ROMEO AND JULIET Yet another adaptation of the Shakespearean classic hit the silver screens but did it give the most tragic love story ever told justice? REVIEW BY CINDY HERNANDEZ
It’s been years since I last read this tragedy; a couple of years since I watched the latest cartoon version; yet I can confide in you that there are better, more poetic interpretations of William Shakespeare’s “Romeo and Juliet” than Carlo Carlei’s film. Unfortunately, the writer for “Downtown Abbey,” Julian Fellowes, also conspired against the bard’s well-known play, by writing this dull, poetry-killing script.
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Shakespeare’s “Romeo and Juliet” is a tragedy written over four hundred years ago. The play follows: Romeo, the young lad who falls in love, to a fault, with anything that is beautiful and moving; Juliet, his future love, and the daughter of his family’s sworn enemy; and a cast of supporting characters who relieve the serious moments with their comical tendencies.
Carlei’s film begins with Tybalt and Mercutio entering the stage on horseback during a jousting competition. In the background we hear the chorus reciting word for word what we’ve all read as the beginning of this drama. From that point on, everything rushes to set the stage, and introduce viewers to the overindulgent strife between the Capulets and Montagues. Fellowes has Mercutio win the joust, which further emphasizes the hate between these two families--to make matters simpler, he writes Mercutio as a Montague, and thus the rewriting of one of Shakespeare’s most famous plays begins.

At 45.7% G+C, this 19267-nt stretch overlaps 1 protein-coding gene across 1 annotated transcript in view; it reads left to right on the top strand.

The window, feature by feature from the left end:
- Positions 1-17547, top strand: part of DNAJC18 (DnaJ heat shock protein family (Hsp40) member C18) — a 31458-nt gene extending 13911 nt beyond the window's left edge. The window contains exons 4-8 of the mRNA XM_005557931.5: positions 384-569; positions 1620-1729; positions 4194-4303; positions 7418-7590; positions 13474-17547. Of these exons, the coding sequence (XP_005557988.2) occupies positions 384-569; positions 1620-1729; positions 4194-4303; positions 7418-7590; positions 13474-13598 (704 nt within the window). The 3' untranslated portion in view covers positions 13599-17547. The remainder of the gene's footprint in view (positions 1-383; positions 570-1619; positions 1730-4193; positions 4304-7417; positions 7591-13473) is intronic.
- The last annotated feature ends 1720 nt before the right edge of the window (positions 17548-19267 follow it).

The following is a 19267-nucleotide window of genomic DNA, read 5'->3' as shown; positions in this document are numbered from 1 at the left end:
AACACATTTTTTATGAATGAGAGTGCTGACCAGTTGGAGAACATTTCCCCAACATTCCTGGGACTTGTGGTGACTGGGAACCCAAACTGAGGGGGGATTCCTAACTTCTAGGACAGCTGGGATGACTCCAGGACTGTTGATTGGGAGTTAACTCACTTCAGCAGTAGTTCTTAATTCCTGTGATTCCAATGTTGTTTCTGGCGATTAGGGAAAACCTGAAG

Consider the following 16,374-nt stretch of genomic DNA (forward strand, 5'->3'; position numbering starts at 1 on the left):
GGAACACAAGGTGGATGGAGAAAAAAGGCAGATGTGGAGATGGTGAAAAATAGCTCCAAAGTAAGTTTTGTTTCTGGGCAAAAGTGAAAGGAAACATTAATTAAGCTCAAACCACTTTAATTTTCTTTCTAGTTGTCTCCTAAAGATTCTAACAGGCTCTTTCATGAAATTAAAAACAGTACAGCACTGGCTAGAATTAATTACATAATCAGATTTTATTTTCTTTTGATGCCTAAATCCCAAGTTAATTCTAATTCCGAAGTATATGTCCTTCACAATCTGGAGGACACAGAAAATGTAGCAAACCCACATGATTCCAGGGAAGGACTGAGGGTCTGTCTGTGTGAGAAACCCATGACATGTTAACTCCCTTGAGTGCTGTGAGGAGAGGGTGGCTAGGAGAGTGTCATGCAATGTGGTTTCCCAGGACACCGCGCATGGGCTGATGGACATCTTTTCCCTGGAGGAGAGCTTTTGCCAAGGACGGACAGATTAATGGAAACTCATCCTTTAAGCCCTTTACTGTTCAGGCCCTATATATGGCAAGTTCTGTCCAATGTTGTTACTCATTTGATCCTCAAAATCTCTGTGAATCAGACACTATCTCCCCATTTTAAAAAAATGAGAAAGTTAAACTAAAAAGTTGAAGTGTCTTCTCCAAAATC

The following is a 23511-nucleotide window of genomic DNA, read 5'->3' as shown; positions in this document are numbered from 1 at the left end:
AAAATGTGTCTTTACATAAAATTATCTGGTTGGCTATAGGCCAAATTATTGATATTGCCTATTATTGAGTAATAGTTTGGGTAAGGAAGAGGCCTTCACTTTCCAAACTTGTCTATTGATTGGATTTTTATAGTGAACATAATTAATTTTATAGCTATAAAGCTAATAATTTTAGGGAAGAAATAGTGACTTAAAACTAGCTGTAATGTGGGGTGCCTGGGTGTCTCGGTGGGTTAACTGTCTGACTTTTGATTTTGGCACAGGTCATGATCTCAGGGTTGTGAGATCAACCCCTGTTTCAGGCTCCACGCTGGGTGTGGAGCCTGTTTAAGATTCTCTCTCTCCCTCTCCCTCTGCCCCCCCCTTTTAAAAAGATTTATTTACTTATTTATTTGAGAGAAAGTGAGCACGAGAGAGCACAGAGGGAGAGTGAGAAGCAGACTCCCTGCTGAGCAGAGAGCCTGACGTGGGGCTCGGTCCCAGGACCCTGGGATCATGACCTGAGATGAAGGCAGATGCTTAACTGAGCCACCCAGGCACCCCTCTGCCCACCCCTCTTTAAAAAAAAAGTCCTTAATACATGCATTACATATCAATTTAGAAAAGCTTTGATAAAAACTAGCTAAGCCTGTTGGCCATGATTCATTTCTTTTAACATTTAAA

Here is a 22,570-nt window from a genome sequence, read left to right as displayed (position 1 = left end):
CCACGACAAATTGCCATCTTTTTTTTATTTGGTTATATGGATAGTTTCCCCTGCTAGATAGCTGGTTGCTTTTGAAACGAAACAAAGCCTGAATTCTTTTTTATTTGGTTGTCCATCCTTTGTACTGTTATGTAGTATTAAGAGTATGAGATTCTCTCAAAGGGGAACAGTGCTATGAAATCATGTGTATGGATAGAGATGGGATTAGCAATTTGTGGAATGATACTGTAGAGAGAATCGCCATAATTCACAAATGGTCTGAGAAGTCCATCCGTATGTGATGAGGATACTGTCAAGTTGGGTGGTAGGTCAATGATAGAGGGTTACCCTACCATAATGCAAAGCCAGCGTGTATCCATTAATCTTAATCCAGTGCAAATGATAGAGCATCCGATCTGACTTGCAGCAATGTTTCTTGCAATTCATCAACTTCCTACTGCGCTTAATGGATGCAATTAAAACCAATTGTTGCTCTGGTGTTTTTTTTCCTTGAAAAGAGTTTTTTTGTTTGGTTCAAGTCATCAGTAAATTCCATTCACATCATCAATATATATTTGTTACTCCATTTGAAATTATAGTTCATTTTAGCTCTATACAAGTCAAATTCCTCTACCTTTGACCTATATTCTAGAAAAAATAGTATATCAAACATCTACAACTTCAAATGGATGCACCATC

Soon afterwards, Fellowes dares to scratch complete acts from the play in the film, rushing Romeo’s infatuation with Rosalind, and quickly thrusting him upon Juliet with minimal delay--Romeo quickly approaches Juliet at her house’s party and they start dancing. As they dance, we see Tybalt’s growing anger, an anger that later appears to be a mere act of bravado, turning this brute of a villain into a coward, but more of that later on. Eventually, Romeo and Juliet find themselves alone, and they recite word for word their dialogue, the original verse that Shakespeare deemed appropriate upon their first meeting. Soon thereafter, we realize this conversation is one of the few aspects of the original play that are not slaughtered by Fellowes. It is understandable that Carlei and Fellowes are trying to introduce a new generation to an old tale, whose dialogue does not follow contemporary phrases, but do they really need to change beautiful verse and muddle it by destroying metaphors, by omitting certain facts, and by mixing Shakespeare’s English with contemporary phrases? What right does Fellowes have to change Juliet’s line, “Thy lips are warm” (on Romeo’s deathbed) to, “Your mouth is warm”? Apart from the change of dialogue, Fellowes wants to change the storyline so much that he makes Tybalt a coward. Instead of Tybalt daring Romeo to attack him--moments after he’s
Published on Oct 26, 2013
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